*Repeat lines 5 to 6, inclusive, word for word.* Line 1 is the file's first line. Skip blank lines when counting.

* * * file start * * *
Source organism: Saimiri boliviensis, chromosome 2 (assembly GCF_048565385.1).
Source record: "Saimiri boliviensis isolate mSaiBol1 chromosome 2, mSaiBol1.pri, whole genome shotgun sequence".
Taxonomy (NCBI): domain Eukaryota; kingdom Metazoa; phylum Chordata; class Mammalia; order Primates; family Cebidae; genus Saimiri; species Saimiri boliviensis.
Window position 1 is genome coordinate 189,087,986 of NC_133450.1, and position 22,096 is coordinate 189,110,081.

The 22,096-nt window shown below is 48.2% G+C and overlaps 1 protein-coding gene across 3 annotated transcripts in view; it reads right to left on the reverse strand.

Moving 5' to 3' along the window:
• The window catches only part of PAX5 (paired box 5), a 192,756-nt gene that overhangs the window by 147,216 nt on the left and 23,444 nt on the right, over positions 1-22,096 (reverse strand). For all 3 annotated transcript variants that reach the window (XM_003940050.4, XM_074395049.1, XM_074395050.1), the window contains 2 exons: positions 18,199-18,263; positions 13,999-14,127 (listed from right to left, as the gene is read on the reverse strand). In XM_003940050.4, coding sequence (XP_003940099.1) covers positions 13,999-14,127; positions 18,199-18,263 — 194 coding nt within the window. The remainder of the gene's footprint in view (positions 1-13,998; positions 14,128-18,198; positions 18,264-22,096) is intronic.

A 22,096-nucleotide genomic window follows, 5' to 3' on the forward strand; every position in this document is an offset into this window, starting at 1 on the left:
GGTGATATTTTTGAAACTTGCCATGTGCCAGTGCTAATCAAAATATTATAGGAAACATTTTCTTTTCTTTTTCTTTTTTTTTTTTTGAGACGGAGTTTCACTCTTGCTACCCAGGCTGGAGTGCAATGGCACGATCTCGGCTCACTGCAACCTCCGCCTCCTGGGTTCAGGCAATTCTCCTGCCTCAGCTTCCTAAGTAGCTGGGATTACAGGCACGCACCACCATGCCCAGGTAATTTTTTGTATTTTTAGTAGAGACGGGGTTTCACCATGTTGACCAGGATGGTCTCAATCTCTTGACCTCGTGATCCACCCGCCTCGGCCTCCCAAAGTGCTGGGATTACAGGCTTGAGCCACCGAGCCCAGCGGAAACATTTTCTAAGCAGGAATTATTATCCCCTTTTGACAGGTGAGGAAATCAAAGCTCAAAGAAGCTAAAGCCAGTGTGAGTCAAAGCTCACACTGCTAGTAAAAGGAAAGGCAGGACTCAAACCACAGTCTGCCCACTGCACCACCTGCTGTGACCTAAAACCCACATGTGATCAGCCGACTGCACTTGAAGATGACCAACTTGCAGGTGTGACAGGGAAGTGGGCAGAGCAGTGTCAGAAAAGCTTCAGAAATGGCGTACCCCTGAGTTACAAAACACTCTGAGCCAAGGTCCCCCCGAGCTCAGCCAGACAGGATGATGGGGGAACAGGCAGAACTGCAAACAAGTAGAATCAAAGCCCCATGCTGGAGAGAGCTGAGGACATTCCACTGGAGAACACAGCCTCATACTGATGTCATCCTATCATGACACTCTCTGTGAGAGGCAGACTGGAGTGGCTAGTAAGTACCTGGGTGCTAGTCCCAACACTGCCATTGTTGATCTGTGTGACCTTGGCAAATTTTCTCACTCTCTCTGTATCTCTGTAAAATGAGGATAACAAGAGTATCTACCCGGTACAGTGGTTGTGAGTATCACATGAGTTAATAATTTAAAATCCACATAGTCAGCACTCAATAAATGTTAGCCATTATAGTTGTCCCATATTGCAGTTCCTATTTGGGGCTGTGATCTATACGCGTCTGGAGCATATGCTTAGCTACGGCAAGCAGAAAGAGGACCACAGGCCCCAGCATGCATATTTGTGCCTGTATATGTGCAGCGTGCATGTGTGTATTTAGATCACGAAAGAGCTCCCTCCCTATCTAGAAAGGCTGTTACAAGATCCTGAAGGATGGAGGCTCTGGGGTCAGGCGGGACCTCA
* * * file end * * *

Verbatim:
The 22,096-nt window shown below is 48.2% G+C and overlaps 1 protein-coding gene across 3 annotated transcripts in view; it reads right to left on the reverse strand.

Moving 5' to 3' along the window: